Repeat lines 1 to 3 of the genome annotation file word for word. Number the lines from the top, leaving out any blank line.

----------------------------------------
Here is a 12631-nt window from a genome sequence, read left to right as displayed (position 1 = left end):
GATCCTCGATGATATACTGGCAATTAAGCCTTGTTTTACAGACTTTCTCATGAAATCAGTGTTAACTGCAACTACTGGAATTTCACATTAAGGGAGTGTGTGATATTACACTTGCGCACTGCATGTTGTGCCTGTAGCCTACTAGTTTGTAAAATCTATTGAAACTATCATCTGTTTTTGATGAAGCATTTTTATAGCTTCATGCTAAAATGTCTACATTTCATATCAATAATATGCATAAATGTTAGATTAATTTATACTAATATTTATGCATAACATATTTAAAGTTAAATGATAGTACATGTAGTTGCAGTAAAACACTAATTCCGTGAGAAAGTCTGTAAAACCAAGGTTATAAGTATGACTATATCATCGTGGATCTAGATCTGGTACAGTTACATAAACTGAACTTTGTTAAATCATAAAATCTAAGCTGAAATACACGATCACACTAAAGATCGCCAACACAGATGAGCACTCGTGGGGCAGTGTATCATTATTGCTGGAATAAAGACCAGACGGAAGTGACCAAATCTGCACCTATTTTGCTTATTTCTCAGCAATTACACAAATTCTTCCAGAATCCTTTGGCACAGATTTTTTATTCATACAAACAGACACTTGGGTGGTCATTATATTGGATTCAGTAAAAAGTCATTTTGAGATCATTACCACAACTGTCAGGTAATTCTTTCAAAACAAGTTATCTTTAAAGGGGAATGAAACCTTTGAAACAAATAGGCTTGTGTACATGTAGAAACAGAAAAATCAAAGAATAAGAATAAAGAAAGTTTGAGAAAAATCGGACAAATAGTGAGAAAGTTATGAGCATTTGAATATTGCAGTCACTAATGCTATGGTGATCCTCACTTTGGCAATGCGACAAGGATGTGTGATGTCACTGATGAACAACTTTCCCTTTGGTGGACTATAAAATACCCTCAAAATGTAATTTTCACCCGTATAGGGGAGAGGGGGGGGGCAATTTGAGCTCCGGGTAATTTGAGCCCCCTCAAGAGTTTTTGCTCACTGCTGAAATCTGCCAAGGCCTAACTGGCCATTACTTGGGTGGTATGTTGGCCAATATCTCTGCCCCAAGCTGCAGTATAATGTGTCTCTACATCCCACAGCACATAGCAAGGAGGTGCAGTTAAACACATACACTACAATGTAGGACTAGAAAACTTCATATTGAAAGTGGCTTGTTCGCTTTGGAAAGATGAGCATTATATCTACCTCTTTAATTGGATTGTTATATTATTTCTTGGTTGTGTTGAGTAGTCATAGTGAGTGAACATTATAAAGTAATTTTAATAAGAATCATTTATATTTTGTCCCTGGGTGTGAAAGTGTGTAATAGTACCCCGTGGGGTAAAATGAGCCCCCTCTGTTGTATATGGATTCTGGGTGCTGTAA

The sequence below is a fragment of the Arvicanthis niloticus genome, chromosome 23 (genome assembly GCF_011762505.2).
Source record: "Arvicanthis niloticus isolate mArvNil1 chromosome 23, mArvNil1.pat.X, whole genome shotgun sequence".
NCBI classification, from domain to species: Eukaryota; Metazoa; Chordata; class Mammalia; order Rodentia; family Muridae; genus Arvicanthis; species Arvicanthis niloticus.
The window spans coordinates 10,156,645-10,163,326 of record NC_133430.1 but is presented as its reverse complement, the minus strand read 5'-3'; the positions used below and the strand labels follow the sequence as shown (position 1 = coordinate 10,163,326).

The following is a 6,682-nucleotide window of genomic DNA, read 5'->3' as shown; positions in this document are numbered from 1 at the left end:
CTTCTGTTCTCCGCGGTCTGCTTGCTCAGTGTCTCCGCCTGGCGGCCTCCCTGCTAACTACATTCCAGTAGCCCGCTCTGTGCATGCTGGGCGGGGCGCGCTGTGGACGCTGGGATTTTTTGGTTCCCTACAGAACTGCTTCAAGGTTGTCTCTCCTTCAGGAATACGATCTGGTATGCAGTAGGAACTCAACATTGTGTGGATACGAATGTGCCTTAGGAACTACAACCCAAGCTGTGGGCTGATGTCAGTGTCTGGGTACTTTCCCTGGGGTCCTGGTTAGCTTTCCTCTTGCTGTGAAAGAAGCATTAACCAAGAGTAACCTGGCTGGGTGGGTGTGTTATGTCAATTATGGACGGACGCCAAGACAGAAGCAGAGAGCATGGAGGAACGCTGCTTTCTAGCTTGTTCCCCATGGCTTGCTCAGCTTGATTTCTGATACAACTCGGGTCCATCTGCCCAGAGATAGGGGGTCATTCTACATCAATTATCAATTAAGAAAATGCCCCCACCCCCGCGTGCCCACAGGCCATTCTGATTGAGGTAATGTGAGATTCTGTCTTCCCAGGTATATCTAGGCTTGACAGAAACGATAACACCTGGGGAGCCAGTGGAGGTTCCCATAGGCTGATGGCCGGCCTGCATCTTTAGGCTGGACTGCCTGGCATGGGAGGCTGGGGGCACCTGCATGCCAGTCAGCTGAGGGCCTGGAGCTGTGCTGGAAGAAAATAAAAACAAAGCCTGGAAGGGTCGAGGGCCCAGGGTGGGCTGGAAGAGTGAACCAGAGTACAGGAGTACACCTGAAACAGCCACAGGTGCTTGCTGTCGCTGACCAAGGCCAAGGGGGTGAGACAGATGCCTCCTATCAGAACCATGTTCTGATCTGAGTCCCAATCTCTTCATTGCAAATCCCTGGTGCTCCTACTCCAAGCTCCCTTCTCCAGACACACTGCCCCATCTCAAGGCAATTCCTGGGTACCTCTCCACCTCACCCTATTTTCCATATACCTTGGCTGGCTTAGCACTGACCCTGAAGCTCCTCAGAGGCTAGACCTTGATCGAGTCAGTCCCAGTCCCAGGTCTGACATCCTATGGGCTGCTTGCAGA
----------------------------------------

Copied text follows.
Here is a 12631-nt window from a genome sequence, read left to right as displayed (position 1 = left end):
GATCCTCGATGATATACTGGCAATTAAGCCTTGTTTTACAGACTTTCTCATGAAATCAGTGTTAACTGCAACTACTGGAATTTCACATTAAGGGAGTGTGTGATATTACACTTGCGCACTGCATGTTGTGCCTGTAGCCTACTAGTTTGTAAAATCTATTGAAACTATCATCTGTTTTTGATGAAGCATTTTTATAGCTTCATGCTAAAATGTCTACATTTCATATCAATAATATGCATAAATGTTAGATTAATTTATACTAATATTTATGCATAACATATTTAAAGTTAAATGATAGTACATGTAGTTGCAGTAAAACACTAATTCCGTGAGAAAGTCTGTAAAACCAAGGTTATAAGTATGACTATATCATCGTGGATCTAGATCTGGTACAGTTACATAAACTGAACTTTGTTAAATCATAAAATCTAAGCTGAAATACACGATCACACTAAAGATCGCCAACACAGATGAGCACTCGTGGGGCAGTGTATCATTATTGCTGGAATAAAGACCAGACGGAAGTGACCAAATCTGCACCTATTTTGCTTATTTCTCAGCAATTACACAAATTCTTCCAGAATCCTTTGGCACAGATTTTTTATTCATACAAACAGACACTTGGGTGGTCATTATATTGGATTCAGTAAAAAGTCATTTTGAGATCATTACCACAACTGTCAGGTAATTCTTTCAAAACAAGTTATCTTTAAAGGGGAATGAAACCTTTGAAACAAATAGGCTTGTGTACATGTAGAAACAGAAAAATCAAAGAATAAGAATAAAGAAAGTTTGAGAAAAATCGGACAAATAGTGAGAAAGTTATGAGCATTTGAATATTGCAGTCACTAATGCTATGGTGATCCTCACTTTGGCAATGCGACAAGGATGTGTGATGTCACTGATGAACAACTTTCCCTTTGGTGGACTATAAAATACCCTCAAAATGTAATTTTCACCCGTATAGGGGAGAGGGGGGGGGCAATTTGAGCTCCGGGTAATTTGAGCCCCCTCAAGAGTTTTTGCTCACTGCTGAAATCTGCCAAGGCCTAACTGGCCATTACTTGGGTGGTATGTTGGCCAATATCTCTGCCCCAAGCTGCAGTATAATGTGTCTCTACATCCCACAGCACATAGCAAGGAGGTGCAGTTAAACACATACACTACAATGTAGGACTAGAAAACTTCATATTGAAAGTGGCTTGTTCGCTTTGGAAAGATGAGCATTATATCTACCTCTTTAATTGGATTGTTATATTATTTCTTGGTTGTGTTGAGTAGTCATAGTGAGTGAACATTATAAAGTAATTTTAATAAGAATCATTTATATTTTGTCCCTGGGTGTGAAAGTGTGTAATAGTACCCCGTGGGGTAAAATGAGCCCCCTCTGTTGTATATGGATTCTGGGTGCTGTAA

The sequence below is a fragment of the Arvicanthis niloticus genome, chromosome 23 (genome assembly GCF_011762505.2).